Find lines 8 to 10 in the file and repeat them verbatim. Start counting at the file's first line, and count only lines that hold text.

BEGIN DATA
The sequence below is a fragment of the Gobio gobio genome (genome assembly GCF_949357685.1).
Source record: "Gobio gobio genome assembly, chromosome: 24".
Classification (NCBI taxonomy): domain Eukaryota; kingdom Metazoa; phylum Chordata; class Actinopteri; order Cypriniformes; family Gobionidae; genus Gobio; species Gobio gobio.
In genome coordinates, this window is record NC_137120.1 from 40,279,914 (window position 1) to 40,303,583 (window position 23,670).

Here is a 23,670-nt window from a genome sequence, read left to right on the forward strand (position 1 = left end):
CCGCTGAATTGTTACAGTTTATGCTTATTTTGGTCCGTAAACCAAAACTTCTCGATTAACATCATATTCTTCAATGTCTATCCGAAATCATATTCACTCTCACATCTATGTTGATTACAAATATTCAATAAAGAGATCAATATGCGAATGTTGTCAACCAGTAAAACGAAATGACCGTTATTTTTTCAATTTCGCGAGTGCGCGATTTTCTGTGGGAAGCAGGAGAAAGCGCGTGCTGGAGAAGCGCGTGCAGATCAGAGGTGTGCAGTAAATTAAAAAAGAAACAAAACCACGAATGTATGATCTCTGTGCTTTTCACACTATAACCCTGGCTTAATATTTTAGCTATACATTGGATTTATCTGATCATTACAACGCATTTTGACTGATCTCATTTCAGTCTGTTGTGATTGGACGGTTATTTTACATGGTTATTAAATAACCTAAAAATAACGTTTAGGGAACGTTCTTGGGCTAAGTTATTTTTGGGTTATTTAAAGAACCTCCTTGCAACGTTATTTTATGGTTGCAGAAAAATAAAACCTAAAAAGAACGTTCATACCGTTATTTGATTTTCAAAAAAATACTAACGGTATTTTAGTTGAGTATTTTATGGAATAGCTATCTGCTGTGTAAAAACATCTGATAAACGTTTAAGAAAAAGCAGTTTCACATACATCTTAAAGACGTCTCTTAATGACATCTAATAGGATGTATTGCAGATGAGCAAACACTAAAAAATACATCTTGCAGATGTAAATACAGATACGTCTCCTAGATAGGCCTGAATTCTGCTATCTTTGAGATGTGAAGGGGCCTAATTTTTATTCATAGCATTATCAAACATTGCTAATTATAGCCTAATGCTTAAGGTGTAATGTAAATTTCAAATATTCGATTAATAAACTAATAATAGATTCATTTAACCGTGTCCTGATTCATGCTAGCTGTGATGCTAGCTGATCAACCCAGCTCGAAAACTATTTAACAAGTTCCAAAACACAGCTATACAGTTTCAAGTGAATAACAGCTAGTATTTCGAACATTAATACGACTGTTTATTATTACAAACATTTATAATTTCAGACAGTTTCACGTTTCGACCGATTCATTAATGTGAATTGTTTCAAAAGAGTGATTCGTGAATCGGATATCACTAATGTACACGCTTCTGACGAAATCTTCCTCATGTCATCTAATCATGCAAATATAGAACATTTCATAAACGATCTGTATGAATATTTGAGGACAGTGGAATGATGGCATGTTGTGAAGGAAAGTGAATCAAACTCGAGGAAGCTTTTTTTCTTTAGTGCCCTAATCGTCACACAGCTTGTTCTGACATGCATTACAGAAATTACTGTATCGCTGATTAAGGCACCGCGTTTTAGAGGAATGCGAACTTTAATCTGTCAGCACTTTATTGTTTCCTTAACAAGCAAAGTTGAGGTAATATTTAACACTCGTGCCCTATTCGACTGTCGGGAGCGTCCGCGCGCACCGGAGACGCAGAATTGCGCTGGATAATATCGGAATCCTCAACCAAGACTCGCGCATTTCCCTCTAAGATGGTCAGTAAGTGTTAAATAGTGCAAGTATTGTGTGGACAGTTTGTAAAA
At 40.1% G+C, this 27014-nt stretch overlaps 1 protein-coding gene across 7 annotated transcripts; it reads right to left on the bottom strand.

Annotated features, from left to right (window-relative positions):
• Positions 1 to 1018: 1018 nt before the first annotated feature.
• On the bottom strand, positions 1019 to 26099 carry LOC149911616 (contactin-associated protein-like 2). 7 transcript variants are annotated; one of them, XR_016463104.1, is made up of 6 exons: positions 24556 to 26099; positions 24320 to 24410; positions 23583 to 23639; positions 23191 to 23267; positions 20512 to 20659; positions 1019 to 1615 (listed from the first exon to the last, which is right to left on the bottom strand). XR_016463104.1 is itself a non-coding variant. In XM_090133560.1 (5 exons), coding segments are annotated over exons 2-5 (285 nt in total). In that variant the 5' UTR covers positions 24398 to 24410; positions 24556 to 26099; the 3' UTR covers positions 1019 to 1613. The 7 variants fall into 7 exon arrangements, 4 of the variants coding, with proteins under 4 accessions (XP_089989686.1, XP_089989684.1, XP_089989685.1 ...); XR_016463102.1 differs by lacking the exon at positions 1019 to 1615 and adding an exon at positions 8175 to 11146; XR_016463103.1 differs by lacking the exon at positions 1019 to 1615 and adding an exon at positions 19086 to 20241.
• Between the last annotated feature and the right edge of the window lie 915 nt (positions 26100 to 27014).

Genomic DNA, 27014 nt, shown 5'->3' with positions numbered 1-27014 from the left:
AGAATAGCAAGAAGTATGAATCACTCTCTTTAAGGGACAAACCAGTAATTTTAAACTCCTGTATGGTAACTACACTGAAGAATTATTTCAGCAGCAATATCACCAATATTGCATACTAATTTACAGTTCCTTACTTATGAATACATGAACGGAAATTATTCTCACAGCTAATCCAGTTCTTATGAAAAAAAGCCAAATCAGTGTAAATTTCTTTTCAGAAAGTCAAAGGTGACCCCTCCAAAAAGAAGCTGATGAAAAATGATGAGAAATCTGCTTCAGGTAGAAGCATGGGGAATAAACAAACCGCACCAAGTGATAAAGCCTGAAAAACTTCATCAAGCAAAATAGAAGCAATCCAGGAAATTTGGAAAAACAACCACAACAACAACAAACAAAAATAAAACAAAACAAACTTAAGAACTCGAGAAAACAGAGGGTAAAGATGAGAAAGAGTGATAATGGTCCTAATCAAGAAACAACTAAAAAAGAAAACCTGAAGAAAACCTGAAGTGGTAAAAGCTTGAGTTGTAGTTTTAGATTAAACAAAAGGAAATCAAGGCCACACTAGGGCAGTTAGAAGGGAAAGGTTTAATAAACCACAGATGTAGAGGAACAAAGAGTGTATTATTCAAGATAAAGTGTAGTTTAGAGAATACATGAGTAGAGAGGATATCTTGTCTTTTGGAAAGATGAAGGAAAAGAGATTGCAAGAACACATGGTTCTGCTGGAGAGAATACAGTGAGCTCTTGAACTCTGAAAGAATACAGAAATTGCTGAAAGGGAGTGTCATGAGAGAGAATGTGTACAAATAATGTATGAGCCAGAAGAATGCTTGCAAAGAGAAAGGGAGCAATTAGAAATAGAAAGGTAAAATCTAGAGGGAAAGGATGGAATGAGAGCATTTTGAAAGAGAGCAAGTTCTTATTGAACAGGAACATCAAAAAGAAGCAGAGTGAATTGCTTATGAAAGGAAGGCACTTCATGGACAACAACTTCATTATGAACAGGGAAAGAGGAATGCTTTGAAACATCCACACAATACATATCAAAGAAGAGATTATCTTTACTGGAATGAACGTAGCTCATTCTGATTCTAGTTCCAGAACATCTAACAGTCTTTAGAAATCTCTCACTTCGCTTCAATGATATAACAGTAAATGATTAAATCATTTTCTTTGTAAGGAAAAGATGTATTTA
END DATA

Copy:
Annotated features, from left to right (window-relative positions):
• Positions 1 to 1018: 1018 nt before the first annotated feature.
• On the bottom strand, positions 1019 to 26099 carry LOC149911616 (contactin-associated protein-like 2). 7 transcript variants are annotated; one of them, XR_016463104.1, is made up of 6 exons: positions 24556 to 26099; positions 24320 to 24410; positions 23583 to 23639; positions 23191 to 23267; positions 20512 to 20659; positions 1019 to 1615 (listed from the first exon to the last, which is right to left on the bottom strand). XR_016463104.1 is itself a non-coding variant. In XM_090133560.1 (5 exons), coding segments are annotated over exons 2-5 (285 nt in total). In that variant the 5' UTR covers positions 24398 to 24410; positions 24556 to 26099; the 3' UTR covers positions 1019 to 1613. The 7 variants fall into 7 exon arrangements, 4 of the variants coding, with proteins under 4 accessions (XP_089989686.1, XP_089989684.1, XP_089989685.1 ...); XR_016463102.1 differs by lacking the exon at positions 1019 to 1615 and adding an exon at positions 8175 to 11146; XR_016463103.1 differs by lacking the exon at positions 1019 to 1615 and adding an exon at positions 19086 to 20241.